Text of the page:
¿88%? I do not know for sure if that is an accurate number. What I can tell you is that an enormous amount of content is being uploaded to Youtube and we try very hard to detect copyright material.
Regarding file sharing… You know, people lend their books. This is what is so interesting about business models. If I buy a DVD and I lend it to you, there is nothing illegal about that. If I send you a copy, it is claimed to be a copyright violation and the presumption is that I am going to continue watching it after I also give you a copy, but what if I never watch it again? So it is clear that the copyright notion is built around fixed media that are hard to reproduce and they have been trying very hard to get the business models on the online world to match this hard-to-reproduce idea. The thing is that digital content is not hard to reproduce. In this sense, I think it is very interesting to see what the iTunes people did. They basically said: “OK, we get it. You do not want to buy the whole album and you are just interested in listening to one song. So we will let you buy that one song for 99 cents.”
“The Internet will grow until most of the planets are interconnected.”
Apple, though, is a big company. What happens to the rest of small businesses? Let me point out that almost 80% of companies in Catalonia are SMEs and freelancers. The Internet has changed them…
The Internet has changed journalism and some people blame the Internet for the problems in the publishing industry. I think that is not entirely fair. The consumption of physical media was going down even before the Internet existed. So we have a fundamental problem with the product: paper products are not as liked by consumers as they once were.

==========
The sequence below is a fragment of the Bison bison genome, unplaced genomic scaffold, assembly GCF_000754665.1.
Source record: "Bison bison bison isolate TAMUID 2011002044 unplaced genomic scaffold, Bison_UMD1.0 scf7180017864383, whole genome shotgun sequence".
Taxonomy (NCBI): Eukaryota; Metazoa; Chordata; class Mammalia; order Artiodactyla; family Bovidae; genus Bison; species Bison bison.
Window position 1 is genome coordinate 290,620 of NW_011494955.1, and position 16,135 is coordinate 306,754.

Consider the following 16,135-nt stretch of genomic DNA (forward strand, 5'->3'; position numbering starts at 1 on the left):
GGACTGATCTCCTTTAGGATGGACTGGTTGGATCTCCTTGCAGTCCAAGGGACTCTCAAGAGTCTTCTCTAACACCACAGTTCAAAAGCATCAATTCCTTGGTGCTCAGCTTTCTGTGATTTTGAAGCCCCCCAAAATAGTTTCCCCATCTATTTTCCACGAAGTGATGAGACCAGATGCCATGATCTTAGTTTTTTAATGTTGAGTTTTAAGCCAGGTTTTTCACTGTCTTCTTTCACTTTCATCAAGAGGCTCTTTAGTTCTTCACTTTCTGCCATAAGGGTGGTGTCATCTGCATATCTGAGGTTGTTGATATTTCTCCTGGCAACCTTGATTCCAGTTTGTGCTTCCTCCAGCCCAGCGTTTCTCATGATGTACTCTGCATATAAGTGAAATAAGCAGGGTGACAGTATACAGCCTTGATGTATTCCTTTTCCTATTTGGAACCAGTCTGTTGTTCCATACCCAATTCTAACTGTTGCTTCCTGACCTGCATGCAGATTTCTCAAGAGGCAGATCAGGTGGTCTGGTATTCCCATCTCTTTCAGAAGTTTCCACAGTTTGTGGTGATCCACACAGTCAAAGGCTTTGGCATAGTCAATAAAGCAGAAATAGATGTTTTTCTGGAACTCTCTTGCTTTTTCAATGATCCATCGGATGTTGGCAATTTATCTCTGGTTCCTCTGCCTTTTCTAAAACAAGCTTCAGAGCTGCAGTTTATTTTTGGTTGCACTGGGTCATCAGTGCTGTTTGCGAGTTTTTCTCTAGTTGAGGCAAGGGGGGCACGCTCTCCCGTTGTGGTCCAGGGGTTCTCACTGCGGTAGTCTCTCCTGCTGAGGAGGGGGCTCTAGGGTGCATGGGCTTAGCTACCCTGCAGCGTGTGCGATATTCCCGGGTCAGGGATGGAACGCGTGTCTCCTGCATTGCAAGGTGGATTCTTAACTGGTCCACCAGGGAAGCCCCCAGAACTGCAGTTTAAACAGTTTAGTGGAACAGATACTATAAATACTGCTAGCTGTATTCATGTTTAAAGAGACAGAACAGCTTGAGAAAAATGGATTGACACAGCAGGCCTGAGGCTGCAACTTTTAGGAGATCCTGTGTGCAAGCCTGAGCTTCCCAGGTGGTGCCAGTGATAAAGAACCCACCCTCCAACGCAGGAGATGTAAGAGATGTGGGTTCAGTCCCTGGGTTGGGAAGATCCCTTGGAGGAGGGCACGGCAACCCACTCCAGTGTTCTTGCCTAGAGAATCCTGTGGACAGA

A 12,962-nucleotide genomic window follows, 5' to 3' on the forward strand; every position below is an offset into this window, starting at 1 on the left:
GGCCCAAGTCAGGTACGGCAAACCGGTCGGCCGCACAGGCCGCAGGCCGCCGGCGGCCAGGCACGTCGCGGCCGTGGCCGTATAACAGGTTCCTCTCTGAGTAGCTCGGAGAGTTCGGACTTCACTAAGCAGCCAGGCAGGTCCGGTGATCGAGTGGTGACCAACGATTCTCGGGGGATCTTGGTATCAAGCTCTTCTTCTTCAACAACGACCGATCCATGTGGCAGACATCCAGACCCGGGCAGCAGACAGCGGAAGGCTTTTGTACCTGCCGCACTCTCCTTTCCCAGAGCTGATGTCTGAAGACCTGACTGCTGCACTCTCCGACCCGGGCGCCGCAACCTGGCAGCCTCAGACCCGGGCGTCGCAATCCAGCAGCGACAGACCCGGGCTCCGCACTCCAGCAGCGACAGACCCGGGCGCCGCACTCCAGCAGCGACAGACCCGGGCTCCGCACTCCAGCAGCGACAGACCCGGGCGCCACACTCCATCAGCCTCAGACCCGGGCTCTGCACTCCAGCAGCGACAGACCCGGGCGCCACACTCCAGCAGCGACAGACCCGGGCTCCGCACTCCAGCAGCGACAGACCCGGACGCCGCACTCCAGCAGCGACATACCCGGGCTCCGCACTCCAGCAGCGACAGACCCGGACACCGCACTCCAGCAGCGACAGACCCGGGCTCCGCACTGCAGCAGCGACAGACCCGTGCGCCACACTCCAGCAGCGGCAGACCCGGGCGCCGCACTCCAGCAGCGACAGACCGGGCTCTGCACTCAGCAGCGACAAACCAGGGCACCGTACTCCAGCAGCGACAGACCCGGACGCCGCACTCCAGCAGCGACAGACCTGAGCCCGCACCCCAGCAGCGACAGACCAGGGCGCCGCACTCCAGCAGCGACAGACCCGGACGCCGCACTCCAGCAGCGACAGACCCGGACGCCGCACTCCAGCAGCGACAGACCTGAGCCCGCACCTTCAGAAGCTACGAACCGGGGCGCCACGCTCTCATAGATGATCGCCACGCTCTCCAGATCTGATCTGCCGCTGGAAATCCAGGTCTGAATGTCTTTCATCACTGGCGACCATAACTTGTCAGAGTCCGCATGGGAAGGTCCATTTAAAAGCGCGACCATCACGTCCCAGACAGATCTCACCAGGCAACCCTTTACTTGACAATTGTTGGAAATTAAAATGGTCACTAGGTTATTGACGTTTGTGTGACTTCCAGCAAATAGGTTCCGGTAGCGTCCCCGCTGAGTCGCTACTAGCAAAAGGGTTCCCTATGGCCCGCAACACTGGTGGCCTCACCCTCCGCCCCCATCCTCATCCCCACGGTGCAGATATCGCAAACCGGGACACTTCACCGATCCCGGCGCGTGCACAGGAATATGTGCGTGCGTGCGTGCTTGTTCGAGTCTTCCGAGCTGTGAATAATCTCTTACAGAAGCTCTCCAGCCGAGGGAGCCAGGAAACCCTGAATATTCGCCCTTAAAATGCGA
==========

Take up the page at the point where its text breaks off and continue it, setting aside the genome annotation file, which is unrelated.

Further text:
And how should we adapt to this new reality?
We have to rethink what news means. And we need to separate the concept of news from the idea of newspaper, for example, because that is not the right medium. In this respect, we have tried to help news publishers monetize news via Google News and letting people click on the story they are interested in to get to the original publisher. And if the publisher wants to charge for that or offer you a subscription, we are happy with that. We have nothing against it.
Another criticism the Net most often receives refers to privacy / data protection. Is this one of its biggest weaknesses?
There is no question that people abuse the Internet. They harm other people using the Net as a tool and they are often in a different jurisdiction, so they might be in one country and harm somebody in another country, causing an international problem. We have three ways to tackle the problem: technical restrictions, legal restrictions and moral restrictions. And it is amazing how powerful a moral system can be. If enough people in a community say “We do not want this to happen”, it will not happen.
“Digital divide: “It is not clear whether we will reach zero cost but certainly we want to drive the expense down.”
Last year you said you were worried about the “digital Dark Age”. That is: that all the images and documents we have been saving on computers will eventually be lost as hardware and software become obsolete. Have you found a solution yet?
There are some technical means for preserving digital information and I think we should be applying all of those that will work. The concern I have is that much of the reason why we cannot get access to all the digital information is that we do not have enough readers to read all the media, so the only solution is placing readers or emulators on the Net which are able to run old software.
Then, we shouldn’t worry anymore?
Legally we have to figure out under what circumstances we can get accurate descriptions of the instructions set for the hardware we are emulating and see who could have access. And nobody has found a good answer yet.
Today, the world is divided between those who have access to the Internet and those who do not. But having a proper connection is still a luxury for many individuals. What must be done to achieve unlimited access at zero cost one day?